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Are Debt Collectors’ Threats About Sending You To Jail Credible?


Even though there are rules against harassment by creditors, collection agencies and debt collectors still often play on people’s fears in an effort to get them to make payments on debts, even if the borrowers’ budgets are already stretched so thin that they can only afford the barest necessities.  Sometimes they make it sound like you are just one billing cycle of non-payment away from getting thrown in debtors’ prison like in19th century England as described in the novels of Charles Dickens.  The reason that these tactics are so effective is that there is a grain of truth to them.  Yes, it is possible to get criminal charges because of non-payment of certain financial obligations, but your chances of getting a jail sentence for not being able to pay a credit card bill from years ago are much slimmer than the representative from the collection agency is making them sound.  If a debt collector is threatening to send you to jail, don’t panic; just contact a Philadelphia debt collection abuse lawyer.

The Unpaid Financial Obligations That Can Lead to Criminal Charges

Yes, you can get criminal charges for debt, but not just any debt.  The law assumes that people are free to make their own decisions about borrowing money, even if those decisions are risky.  Therefore, if you take on credit card debt, student loans, business loans, or home mortgages that you can’t pay back, the worst that can happen to you is financial ruin.  (Of course, plenty of people are faced with financially ruinous amounts of debt despite exercising the utmost caution with spending and borrowing and despite tireless efforts to find and keep gainful employment.  Regarding this problem, you should consult a consumer law attorney about your own financial situation, and you should encourage elected officials to enact greater protections for consumers.)  The debts you can go to jail for not paying are not loans you owe to banks or companies; they are financial obligations to the government itself.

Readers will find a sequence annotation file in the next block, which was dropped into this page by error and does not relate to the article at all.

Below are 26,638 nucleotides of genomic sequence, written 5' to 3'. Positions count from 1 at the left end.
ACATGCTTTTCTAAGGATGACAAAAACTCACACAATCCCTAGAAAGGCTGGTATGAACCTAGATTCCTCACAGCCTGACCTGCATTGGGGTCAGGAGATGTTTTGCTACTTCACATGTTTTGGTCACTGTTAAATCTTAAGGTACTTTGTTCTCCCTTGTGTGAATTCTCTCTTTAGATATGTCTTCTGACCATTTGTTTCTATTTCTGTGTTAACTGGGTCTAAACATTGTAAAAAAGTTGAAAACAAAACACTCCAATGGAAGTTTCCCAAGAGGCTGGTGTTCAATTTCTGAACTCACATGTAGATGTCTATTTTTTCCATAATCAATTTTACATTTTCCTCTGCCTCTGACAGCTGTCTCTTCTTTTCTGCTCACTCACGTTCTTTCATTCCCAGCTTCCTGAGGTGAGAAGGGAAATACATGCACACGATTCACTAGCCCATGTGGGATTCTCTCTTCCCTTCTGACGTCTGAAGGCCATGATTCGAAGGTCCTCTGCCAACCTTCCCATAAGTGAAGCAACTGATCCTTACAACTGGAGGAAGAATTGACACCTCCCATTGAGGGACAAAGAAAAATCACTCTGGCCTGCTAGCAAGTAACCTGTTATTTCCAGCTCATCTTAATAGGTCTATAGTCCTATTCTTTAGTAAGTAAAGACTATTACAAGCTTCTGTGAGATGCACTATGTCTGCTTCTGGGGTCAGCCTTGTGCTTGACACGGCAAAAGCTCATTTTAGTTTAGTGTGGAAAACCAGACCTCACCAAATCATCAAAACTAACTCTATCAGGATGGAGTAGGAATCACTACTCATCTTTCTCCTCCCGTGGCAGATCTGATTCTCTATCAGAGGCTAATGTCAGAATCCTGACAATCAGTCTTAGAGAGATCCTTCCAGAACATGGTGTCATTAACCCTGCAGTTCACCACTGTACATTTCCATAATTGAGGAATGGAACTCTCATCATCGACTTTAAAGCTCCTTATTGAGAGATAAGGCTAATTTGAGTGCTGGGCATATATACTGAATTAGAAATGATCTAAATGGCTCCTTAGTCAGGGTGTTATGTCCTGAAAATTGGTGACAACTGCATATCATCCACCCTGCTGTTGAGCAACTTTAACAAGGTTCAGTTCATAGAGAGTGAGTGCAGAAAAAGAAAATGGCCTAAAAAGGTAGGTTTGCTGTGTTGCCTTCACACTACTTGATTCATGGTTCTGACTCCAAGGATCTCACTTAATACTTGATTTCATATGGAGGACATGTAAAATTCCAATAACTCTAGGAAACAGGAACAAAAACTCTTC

It is possible to go to jail for unpaid taxes; this has been the fate even of some wealthy celebrities.  From a legal standpoint, this is the crime of tax fraud; the criminal charges are not just for not paying money you owe, but for making false statements on your tax return.  When people get federal prison sentences for tax fraud, it is usually for elaborate deceptions involving large sums; in some cases, these defendants have also been convicted of other financial crimes, such as money laundering.

The other financial obligation for which people sometimes get criminal charges is unpaid child support.  Failing to pay your court-ordered child support can get you charged with criminal contempt of court, which means disobeying a court order.  Of course, if you are unable to pay, you have the right to ask the court to reduce your obligations; you can even ask the court to modify your child support order retroactively, making some of your past-due child support obligations instantly disappear.

Contact an Attorney for Help

A Philadelphia debt collection abuse attorney can help you protect yourself from threats and harassment by debt collectors.  Contact Louis S. Schwartz at CONSUMERLAWPA.com to set up a free, confidential consultation.



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